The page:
Lithium well experienced a ‘blowout’ in Green River

Water spurted from well tower on Friday; unclear if it reached the river.

(Christine Sheeter) Water pools by Blackstone Minerals well operation in Green River on Friday, March 8.

A lithium well just outside Green River spurted substantial amounts of water on the afternoon of March 8, according to several eyewitness accounts.

It is unclear whether or not the water pouring from the well’s infrastructure breached the Green River less than a half mile from the operation, or whether it was in any way contaminated.

“You could see that there was water gushing out of the [tower] base, maybe six or 10 feet off the ground,” said Green River resident Kenny Fallon Jr., who drove to the site Friday.

“It didn’t seem very controlled,” he said.

Anson Resources, the parent company of well operator Blackstone Minerals, did not immediately respond to a request for comment on Monday.

A spokesperson for the Utah Department of Environmental Quality, Ashley Sumner, said the same day that her office is looking into the incident but doesn’t “have any information to share at this time.”

Several Green River residents reported water flowing from the well tower at Blackstone Minerals’ lithium operation, which lies less than half a mile east of the Green River, a major tributary of the Colorado River, and just north of Interstate 70.

Fallon Jr. said he didn’t see any evidence the water had breached Brown’s Wash, an adjacent streambed that leads to the Green River.

He did see some water flowing in the wash upstream of the well operation, as well as water bubbling out of the ground downstream.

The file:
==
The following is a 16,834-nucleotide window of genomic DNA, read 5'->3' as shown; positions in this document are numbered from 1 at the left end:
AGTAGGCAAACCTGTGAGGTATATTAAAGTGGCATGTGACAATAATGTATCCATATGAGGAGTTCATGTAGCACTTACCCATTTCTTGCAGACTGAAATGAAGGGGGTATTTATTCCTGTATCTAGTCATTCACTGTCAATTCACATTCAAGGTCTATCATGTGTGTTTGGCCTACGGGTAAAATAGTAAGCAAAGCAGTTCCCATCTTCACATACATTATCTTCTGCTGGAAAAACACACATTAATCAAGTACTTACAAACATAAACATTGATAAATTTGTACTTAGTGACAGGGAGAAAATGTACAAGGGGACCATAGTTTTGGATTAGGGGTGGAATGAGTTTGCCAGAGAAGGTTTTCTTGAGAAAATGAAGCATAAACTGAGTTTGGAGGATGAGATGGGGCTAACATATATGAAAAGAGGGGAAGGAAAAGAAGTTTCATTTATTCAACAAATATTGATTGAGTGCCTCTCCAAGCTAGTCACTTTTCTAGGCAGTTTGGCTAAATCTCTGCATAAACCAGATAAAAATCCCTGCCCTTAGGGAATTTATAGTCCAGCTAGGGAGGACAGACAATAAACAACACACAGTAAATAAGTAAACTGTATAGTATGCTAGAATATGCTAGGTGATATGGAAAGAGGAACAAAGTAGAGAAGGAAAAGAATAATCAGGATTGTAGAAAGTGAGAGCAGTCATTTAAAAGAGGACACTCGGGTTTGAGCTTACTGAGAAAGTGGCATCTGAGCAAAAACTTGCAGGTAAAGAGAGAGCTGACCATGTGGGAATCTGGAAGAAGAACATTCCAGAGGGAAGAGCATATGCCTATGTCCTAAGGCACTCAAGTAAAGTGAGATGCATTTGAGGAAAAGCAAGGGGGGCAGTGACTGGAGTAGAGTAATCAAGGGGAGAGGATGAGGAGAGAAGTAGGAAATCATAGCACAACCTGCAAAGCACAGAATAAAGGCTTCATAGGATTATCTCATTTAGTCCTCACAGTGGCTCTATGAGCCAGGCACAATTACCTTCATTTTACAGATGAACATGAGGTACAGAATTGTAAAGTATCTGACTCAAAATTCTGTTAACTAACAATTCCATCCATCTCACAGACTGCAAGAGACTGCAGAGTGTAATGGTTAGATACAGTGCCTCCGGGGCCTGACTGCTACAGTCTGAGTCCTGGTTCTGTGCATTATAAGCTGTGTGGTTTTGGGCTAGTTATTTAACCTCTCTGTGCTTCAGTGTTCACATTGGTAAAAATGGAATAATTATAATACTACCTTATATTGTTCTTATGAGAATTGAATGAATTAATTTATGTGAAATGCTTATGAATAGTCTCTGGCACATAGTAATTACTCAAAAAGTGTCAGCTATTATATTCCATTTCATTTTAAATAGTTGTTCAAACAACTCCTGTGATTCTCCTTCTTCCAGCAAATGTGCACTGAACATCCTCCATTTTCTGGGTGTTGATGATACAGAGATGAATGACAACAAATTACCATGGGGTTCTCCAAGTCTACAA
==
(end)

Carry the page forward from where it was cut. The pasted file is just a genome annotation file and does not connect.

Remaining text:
“This was definitely pressurized water that was coming up,” Fallon Jr. said.

Christine Sheeter, another Green River resident, said she observed “large puddles of water” around the well site.

“There were bulldozers that were moving soil to manage the water flow,” Sheeter said, seemingly to divert it away from the wash. Still, she said the water breached what appeared to be settling ponds.

“Whatever amount of water first came out must’ve been a lot because it came through this dike,” she said.

Returning Saturday, Sheeter said she saw trucks removing the water.

She said that on Friday she spoke with an anonymous employee who said the operation hit a carbon dioxide bubble or layer that caused a “blowout.”

Fallon Jr. said he spoke with another employee who guessed they had hit river water because the drill operation was still shallow.

“If they’d gotten to brine, the water would be red,” Fallon Jr. recalled the employee saying.

Per Blackstone Minerals’ draft injection permit with the Utah Division of Water Quality, the company is drilling thousands of feet below the Earth’s surface into a layer of brine, which is then pumped aboveground so lithium can be extracted through a novel, largely untested process called direct lithium extraction.

After that processing, the brine is reinjected 6,000 feet underground — the subject of the permit.

Blackstone is a subsidiary of Anson Resources, the Australian company pursuing lithium and uranium extraction around both Green River and Moab.

The Great Basin Water Network and Living Rivers-Colorado Riverkeeper, two environmental nonprofits, released a statement panning the blowout, saying it “affirms doubts about the company’s ability to tap deep lithium brines.”

“There are so many red flags that are flagrantly waving with this project,” said Kyle Roerink, the executive director of the water network organization. “This foreign company cannot be trusted to steward the Green River and the Colorado River.”

Soon after the “blowout,” Blackstone announced an open house at 6 p.m. March 13. The evening of March 12, it was changed to a presentation and question-and-answer session at the same time at Green River City Hall.

This story was first published by The Times-Independent.

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